Veteran New York Times Supreme Court reporter Linda Greenhouse has an opinion piece today on Clarence Thomas’s “silent but sure” stance on prisons, and “specifically the meaning of the Eighth Amendment’s prohibition against ‘cruel and unusual punishment.’” Thomas’s position is highly relevant to the issue of solitary confinement, since critics of long-term lockdown argue that it violates the Eighth Amendment. But Thomas does not believe that any kind of prisoner abuse qualifies as “cruel and unusual.” Greenhouse writes:  

In February 1992, the Supreme Court ruled in Hudson v. McMillian that a prisoner need not have suffered a “significant injury” in order to pursue a lawsuit against prison officials for the use of excessive force. Keith Hudson, the Louisiana inmate who brought that case, had been kicked and punched by three guards while he was handcuffed and shackled. He suffered bruises, swelling and loosened teeth, injuries that a federal appeals court, in dismissing his lawsuit, deemed so minor as to be beneath the notice of the Eighth Amendment.  

Mr. Hudson’s appeal to the Supreme Court was supported by the George H.W. Bush administration, and John G. Roberts Jr., then a deputy solicitor general, argued on the inmate’s behalf. In an opinion by Justice Sandra Day O’Connor, the court reinstated the lawsuit. What mattered in such a situation, the court held, was not the extent of the injury, but the nature of the force that was applied. “When prison officials maliciously and sadistically use force to cause harm, contemporary standards of decency always are violated,” Justice O’Connor wrote.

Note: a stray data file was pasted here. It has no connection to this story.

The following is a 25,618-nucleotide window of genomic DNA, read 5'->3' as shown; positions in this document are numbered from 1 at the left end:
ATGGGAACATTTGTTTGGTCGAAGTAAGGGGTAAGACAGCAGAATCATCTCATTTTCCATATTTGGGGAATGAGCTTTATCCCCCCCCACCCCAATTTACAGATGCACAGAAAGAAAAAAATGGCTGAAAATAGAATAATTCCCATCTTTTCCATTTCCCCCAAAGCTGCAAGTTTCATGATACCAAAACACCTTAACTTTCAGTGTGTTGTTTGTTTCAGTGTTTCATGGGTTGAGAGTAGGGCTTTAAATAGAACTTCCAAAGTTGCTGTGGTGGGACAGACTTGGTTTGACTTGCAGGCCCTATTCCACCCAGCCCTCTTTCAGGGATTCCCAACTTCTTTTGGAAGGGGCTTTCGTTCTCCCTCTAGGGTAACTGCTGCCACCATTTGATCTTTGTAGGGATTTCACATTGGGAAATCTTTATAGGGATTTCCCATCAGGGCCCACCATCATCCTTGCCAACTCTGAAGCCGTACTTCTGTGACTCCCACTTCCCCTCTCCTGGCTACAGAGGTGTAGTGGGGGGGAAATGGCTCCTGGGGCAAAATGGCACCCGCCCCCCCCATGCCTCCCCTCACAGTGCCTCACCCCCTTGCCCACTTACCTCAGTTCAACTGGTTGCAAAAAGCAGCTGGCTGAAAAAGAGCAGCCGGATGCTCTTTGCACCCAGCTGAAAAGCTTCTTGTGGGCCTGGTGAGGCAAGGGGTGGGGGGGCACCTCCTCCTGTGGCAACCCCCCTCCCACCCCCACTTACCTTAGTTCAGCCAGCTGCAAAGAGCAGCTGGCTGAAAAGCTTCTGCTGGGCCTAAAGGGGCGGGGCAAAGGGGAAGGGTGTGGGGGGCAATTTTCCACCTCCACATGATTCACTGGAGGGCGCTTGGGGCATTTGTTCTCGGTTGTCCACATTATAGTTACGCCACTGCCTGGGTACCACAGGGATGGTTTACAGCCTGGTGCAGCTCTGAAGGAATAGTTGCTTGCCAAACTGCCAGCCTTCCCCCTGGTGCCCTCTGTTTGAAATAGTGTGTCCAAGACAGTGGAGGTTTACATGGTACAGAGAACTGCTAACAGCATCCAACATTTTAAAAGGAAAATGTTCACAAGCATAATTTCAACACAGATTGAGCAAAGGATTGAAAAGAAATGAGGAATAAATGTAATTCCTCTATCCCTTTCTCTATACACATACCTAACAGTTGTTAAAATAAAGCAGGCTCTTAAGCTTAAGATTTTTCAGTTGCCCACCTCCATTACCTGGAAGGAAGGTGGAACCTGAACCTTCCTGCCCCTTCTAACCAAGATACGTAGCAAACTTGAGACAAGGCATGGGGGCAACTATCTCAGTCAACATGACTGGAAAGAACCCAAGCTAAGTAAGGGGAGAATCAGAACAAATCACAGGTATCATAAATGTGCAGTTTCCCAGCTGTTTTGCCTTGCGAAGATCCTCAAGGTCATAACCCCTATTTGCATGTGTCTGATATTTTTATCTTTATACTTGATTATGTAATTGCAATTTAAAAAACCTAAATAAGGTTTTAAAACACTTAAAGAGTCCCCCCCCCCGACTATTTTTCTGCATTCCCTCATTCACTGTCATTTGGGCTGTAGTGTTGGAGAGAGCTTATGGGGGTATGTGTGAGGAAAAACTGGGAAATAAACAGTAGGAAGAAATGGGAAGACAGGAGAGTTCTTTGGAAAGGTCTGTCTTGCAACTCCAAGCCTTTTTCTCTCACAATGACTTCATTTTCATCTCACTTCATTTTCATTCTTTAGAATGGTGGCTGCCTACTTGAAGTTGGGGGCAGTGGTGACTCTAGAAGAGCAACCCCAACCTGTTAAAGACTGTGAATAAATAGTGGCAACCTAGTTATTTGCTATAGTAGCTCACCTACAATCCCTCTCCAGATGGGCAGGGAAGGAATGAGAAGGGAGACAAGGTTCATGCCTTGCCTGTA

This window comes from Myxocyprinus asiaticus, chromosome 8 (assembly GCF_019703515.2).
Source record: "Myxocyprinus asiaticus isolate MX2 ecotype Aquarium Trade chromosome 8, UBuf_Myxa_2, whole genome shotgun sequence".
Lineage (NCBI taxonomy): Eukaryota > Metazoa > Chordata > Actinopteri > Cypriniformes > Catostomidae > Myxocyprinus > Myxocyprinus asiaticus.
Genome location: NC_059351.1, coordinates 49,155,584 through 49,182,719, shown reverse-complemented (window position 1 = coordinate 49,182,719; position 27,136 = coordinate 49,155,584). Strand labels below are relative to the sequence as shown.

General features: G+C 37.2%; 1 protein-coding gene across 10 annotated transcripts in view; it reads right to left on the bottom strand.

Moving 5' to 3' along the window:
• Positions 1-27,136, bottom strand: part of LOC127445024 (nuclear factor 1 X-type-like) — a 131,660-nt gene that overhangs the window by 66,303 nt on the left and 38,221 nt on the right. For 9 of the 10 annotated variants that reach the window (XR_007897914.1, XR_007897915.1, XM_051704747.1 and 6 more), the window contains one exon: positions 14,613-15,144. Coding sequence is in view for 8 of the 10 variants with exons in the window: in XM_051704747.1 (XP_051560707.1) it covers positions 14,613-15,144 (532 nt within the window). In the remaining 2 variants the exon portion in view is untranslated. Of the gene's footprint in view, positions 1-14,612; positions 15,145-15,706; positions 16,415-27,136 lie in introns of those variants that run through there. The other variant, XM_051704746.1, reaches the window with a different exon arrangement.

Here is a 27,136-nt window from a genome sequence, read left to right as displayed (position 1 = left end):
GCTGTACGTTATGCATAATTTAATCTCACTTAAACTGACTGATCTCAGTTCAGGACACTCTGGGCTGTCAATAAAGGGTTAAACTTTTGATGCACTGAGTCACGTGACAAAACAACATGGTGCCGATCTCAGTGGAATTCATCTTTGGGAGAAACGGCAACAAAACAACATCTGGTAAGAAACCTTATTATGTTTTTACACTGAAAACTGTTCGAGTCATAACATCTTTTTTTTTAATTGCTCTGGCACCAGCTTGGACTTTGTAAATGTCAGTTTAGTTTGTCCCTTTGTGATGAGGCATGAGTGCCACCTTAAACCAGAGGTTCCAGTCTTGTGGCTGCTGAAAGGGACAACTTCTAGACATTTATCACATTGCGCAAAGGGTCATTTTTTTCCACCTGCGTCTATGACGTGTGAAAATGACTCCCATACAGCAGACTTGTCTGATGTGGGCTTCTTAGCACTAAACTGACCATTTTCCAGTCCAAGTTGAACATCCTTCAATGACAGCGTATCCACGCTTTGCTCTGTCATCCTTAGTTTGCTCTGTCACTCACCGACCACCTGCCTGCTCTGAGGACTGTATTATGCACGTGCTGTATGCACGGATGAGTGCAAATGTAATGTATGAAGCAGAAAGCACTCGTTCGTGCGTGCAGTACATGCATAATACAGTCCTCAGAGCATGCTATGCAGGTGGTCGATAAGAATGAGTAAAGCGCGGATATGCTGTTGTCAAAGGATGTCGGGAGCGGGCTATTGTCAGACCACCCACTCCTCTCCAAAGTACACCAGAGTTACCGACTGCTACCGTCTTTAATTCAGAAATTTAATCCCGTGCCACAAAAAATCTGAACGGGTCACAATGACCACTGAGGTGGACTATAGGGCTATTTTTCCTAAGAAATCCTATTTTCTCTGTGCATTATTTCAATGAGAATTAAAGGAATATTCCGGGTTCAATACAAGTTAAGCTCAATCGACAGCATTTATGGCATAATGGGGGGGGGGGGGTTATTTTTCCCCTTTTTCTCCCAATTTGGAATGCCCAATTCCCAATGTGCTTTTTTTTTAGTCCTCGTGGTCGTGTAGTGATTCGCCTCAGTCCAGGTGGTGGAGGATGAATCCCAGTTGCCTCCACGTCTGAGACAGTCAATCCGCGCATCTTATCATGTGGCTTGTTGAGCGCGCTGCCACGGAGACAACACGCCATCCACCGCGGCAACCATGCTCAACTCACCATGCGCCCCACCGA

Justice Thomas dissented. He had been on the court for four months. During his Senate confirmation hearing, he had claimed a certain empathy for prisoners. He described looking out the window of his chambers at the Court of Appeals and watching prisoners being loaded into buses to be taken back to their cells. “I say to myself every day, but for the grace of God there go I,” he told the members of the Senate Judiciary Committee.  

In his dissenting opinion in the Hudson case — which Justice Antonin Scalia joined, making the vote 7 to 2 — the new justice said that the Constitution’s framers “simply did not conceive of the Eighth Amendment as protecting inmates from harsh treatment.” The Eighth Amendment dealt with only the actual sentence, he maintained, and not with conditions inside a prison or deprivations that were not a formal aspect of the sentence. He said the Supreme Court had taken a wrong turn in the 1970’s when it adopted a more expansive view, and he added, “The Eighth Amendment is not, and should not be turned into, a National Code of Prison Regulation.”